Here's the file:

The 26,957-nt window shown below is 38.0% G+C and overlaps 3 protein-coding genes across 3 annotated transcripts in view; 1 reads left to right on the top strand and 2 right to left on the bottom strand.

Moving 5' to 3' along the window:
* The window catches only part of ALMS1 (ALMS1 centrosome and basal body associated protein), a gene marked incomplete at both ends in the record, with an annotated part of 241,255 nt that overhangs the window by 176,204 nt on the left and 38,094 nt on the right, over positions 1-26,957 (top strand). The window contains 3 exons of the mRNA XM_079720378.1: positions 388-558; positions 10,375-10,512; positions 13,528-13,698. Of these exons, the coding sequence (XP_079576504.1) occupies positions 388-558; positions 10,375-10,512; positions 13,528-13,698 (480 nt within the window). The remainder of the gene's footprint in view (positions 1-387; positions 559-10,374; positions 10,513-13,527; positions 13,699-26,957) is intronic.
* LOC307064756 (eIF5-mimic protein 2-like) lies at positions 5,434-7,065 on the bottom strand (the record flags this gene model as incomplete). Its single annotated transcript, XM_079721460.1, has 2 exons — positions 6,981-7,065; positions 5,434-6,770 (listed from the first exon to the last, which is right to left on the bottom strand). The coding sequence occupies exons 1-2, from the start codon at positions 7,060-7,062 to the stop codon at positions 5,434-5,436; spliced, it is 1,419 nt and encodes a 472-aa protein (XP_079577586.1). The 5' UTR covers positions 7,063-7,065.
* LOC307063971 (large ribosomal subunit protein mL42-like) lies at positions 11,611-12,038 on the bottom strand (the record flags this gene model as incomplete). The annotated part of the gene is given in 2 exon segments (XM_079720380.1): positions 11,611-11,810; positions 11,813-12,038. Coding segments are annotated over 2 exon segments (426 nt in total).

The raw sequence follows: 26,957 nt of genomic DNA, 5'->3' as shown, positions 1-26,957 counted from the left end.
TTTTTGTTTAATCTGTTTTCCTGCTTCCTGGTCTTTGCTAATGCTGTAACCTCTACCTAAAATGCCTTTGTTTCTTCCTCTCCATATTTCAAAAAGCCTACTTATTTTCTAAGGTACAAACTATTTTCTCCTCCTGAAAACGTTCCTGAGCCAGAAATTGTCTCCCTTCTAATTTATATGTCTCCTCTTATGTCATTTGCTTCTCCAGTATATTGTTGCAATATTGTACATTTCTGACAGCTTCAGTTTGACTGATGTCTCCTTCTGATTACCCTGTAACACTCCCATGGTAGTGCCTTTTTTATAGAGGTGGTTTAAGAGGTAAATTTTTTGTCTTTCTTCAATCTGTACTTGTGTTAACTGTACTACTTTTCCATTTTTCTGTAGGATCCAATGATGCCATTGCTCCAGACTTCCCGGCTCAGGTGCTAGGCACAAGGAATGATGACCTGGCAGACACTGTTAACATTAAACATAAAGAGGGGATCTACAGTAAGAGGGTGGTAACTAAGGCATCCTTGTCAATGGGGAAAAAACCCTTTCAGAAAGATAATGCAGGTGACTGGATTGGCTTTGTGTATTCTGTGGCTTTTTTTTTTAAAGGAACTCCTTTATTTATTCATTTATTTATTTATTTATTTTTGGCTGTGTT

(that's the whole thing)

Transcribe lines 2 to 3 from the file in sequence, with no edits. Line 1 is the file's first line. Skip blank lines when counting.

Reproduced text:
Moving 5' to 3' along the window:
* The window catches only part of ALMS1 (ALMS1 centrosome and basal body associated protein), a gene marked incomplete at both ends in the record, with an annotated part of 241,255 nt that overhangs the window by 176,204 nt on the left and 38,094 nt on the right, over positions 1-26,957 (top strand). The window contains 3 exons of the mRNA XM_079720378.1: positions 388-558; positions 10,375-10,512; positions 13,528-13,698. Of these exons, the coding sequence (XP_079576504.1) occupies positions 388-558; positions 10,375-10,512; positions 13,528-13,698 (480 nt within the window). The remainder of the gene's footprint in view (positions 1-387; positions 559-10,374; positions 10,513-13,527; positions 13,699-26,957) is intronic.